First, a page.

Last week, Financial District art gallery 111 Minna became a shelter from the rain for the followers of three of San Francisco’s most prominent street artists: Eddie Colla, D Young V and Hugh Leeman. The gallery, equipped with two full bars, pumped a vibe-setting chill-wave playlist that made sure everybody in attendance felt adequately hip. The art on the walls, however, seemed a little less so.
Colla, D Young V and Leeman have each made powerful contributions to the highly decorated urban spaces of the Bay Area over the past decade. Their work, sometimes massive in size and almost always thought-provoking, can be seen under bridges, on sides of buildings, behind benches and in alleyways throughout San Francisco and the East Bay. At the opening, the artists displayed works created specifically for the gallery opening, including multiple collaborations between Colla and D Young V. While the pieces themselves were clear extensions of previous projects the artists have done on the street, the work’s relocation from the street to the gallery seemed to strip it of most of its meaning — rendering the art somehow mute and incoherent in the private setting.
One of Colla’s most iconic street pieces is a print of a bicyclist with a blue face-mask, a work the artist wittily placed at a busy intersection beneath the 880 and 980 freeways in Oakland. As cars go past, drivers are forced to stop and see the larger-than-life cyclist, like a frightened doe trapped by the rabid flurry of motorized vehicles wedging their way through the concrete. And for a moment, it hits you — the art has real effect. There’s something uniquely powerful about street art’s ability to make people stop and think or just look when they weren’t expecting to, and these artists are masters of that.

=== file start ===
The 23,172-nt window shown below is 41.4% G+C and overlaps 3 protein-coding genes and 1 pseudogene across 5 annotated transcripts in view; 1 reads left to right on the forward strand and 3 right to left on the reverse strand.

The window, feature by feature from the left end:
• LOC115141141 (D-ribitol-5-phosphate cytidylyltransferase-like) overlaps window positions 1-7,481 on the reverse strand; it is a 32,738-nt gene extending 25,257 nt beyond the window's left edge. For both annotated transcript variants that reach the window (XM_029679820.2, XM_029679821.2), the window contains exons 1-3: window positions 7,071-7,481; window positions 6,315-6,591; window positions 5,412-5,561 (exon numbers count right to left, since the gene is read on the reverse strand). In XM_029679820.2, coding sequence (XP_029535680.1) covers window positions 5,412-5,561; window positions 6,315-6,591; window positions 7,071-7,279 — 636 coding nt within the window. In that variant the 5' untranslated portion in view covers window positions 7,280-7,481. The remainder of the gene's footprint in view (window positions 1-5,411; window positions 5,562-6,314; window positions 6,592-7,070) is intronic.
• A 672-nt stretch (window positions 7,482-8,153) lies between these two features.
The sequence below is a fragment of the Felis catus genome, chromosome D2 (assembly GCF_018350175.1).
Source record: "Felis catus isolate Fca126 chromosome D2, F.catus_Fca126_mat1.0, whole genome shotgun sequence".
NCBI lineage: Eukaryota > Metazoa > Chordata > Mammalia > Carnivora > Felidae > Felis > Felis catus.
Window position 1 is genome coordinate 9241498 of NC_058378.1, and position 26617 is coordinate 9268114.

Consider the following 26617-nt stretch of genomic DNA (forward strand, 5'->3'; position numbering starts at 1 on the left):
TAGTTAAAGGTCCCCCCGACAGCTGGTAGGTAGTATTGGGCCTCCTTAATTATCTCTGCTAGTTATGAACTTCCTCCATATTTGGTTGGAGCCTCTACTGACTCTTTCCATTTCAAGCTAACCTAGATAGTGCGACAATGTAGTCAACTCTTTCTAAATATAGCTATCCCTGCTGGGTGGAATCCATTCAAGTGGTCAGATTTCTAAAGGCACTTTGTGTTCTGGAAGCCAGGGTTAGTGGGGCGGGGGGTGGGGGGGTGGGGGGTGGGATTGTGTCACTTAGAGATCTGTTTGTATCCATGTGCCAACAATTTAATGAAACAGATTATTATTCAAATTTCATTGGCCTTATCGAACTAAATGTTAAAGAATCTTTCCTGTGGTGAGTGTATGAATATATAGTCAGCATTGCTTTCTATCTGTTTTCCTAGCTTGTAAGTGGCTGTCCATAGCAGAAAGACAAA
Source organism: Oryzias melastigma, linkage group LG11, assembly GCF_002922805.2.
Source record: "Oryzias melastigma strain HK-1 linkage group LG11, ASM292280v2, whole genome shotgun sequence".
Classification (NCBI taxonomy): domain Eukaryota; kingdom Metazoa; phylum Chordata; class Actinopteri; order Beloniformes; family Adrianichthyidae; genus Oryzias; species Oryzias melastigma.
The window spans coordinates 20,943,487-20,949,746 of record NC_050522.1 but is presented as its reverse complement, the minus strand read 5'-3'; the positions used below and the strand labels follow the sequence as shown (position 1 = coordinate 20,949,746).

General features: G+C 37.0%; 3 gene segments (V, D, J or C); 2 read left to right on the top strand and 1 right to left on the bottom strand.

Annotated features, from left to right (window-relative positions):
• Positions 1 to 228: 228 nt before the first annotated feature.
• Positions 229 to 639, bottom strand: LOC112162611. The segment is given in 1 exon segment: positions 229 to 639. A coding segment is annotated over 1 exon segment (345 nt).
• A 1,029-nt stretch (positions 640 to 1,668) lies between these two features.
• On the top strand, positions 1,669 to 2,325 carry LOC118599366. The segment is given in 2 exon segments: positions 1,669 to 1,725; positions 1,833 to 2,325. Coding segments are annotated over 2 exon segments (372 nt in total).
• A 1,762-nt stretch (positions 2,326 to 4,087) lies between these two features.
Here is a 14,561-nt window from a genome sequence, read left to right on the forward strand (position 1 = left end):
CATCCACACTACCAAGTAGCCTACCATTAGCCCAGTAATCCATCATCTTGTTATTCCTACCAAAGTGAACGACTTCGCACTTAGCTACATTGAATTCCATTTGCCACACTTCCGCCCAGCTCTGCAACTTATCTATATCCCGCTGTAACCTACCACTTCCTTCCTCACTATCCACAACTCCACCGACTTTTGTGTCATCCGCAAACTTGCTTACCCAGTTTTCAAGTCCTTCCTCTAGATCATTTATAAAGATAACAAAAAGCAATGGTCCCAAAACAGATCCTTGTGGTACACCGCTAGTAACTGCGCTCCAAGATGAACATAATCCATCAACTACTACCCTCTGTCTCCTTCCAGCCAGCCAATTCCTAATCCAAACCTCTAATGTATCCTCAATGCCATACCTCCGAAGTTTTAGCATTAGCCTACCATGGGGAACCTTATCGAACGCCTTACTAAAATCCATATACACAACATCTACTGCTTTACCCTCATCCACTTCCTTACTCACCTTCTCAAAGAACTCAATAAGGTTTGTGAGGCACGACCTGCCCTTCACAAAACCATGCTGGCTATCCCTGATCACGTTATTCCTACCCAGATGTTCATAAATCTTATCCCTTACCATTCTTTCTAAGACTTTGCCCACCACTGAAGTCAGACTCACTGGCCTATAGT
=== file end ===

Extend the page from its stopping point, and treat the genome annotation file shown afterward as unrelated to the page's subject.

Colla, who started out with a marker doing subtle manipulations of billboards or advertisements in New York City, sees street art as an inevitability: “People are gonna mark stuff. That’s gone on since there were people. Look at Lascaux in France. It’s what we do.”
His slogan, which he has printed alongside a portrait of a sexy chick holding a bottle of spray paint, reads: “IF YOU WANT TO ACHIEVE GREATNESS STOP ASKING FOR PERMISSION.” And, perhaps as it applies to street art, he’s right. But that’s exactly what seemed to be the problem at the opening at 111 Minna: It was all just so damn permitted.
In response to a quite probing question about why he has shifted gears away from street pieces and toward gallery shows or T-shirt designs, Colla claimed, “You can do way more elaborate shit when it’s on permission. It would be impossible to pull off this kind of stuff (on the street) without someone stopping you.
Colla sees his artistic freedom expanded by the forum of private art galleries or walls set aside for a public mural. Undoubtedly, the work displayed in the show was more nuanced and refined than much of his previous work, but even his most technical pieces seemed to yearn for a more stimulating background.
The collection of pieces titled “Salvage Box” seemed like an attempt to recreate the texture of the urban landscape by printing portraits over welded pieces of aluminum and wooden posts. The portraits may have been interesting on the back of a metal street sign, but they felt too contrived jutting out from the clean white walls.
Is “sell-out” too harsh a term to describe an artist who quit creating work in public spaces and instead began almost replicating that exact work on canvases priced at thousands of dollars — to be taken home by yuppie faux art enthusiasts? The problem is not that Colla, D Young V and Leeman are switching forums for their art or that they’re asking to be paid for their work. What turned me off to the show was the absence of anything exciting or new from any of the artists, aside perhaps from Leeman’s cybernetic hawk and rat paintings, which seemed simply quite fraught. No doubt each of these artists has done some impressive work, and it would be great to see more of it. Hopefully, though, next time the art won’t be confined to gallery walls.
Contact Alec Smyth at [email protected].